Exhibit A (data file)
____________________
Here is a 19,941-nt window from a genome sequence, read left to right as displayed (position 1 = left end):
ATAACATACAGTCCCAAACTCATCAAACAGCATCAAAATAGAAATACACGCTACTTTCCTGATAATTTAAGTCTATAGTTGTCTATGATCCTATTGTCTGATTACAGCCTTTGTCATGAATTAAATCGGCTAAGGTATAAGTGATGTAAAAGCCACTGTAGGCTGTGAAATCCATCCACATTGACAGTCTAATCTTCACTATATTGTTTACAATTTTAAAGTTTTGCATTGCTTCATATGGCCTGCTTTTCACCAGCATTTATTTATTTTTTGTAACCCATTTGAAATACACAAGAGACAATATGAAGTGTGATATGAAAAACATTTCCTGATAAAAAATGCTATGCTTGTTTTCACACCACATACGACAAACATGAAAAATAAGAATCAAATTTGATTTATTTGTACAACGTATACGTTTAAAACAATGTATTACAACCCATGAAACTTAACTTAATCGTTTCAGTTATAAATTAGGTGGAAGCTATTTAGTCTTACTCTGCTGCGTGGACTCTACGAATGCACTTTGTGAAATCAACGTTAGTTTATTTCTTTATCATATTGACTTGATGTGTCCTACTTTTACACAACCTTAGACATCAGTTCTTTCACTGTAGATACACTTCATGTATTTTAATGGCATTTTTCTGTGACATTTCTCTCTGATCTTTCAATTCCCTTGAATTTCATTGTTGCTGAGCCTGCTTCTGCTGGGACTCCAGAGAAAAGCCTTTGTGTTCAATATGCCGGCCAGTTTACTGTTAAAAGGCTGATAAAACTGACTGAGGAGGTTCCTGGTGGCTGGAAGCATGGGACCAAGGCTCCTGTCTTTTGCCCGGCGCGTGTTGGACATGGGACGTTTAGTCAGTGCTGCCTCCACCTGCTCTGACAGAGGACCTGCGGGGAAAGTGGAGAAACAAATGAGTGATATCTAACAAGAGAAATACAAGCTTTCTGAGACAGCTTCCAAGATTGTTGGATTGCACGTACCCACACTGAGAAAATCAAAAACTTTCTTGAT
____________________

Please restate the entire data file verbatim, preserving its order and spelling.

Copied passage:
Here is a 19,941-nt window from a genome sequence, read left to right as displayed (position 1 = left end):
ATAACATACAGTCCCAAACTCATCAAACAGCATCAAAATAGAAATACACGCTACTTTCCTGATAATTTAAGTCTATAGTTGTCTATGATCCTATTGTCTGATTACAGCCTTTGTCATGAATTAAATCGGCTAAGGTATAAGTGATGTAAAAGCCACTGTAGGCTGTGAAATCCATCCACATTGACAGTCTAATCTTCACTATATTGTTTACAATTTTAAAGTTTTGCATTGCTTCATATGGCCTGCTTTTCACCAGCATTTATTTATTTTTTGTAACCCATTTGAAATACACAAGAGACAATATGAAGTGTGATATGAAAAACATTTCCTGATAAAAAATGCTATGCTTGTTTTCACACCACATACGACAAACATGAAAAATAAGAATCAAATTTGATTTATTTGTACAACGTATACGTTTAAAACAATGTATTACAACCCATGAAACTTAACTTAATCGTTTCAGTTATAAATTAGGTGGAAGCTATTTAGTCTTACTCTGCTGCGTGGACTCTACGAATGCACTTTGTGAAATCAACGTTAGTTTATTTCTTTATCATATTGACTTGATGTGTCCTACTTTTACACAACCTTAGACATCAGTTCTTTCACTGTAGATACACTTCATGTATTTTAATGGCATTTTTCTGTGACATTTCTCTCTGATCTTTCAATTCCCTTGAATTTCATTGTTGCTGAGCCTGCTTCTGCTGGGACTCCAGAGAAAAGCCTTTGTGTTCAATATGCCGGCCAGTTTACTGTTAAAAGGCTGATAAAACTGACTGAGGAGGTTCCTGGTGGCTGGAAGCATGGGACCAAGGCTCCTGTCTTTTGCCCGGCGCGTGTTGGACATGGGACGTTTAGTCAGTGCTGCCTCCACCTGCTCTGACAGAGGACCTGCGGGGAAAGTGGAGAAACAAATGAGTGATATCTAACAAGAGAAATACAAGCTTTCTGAGACAGCTTCCAAGATTGTTGGATTGCACGTACCCACACTGAGAAAATCAAAAACTTTCTTGAT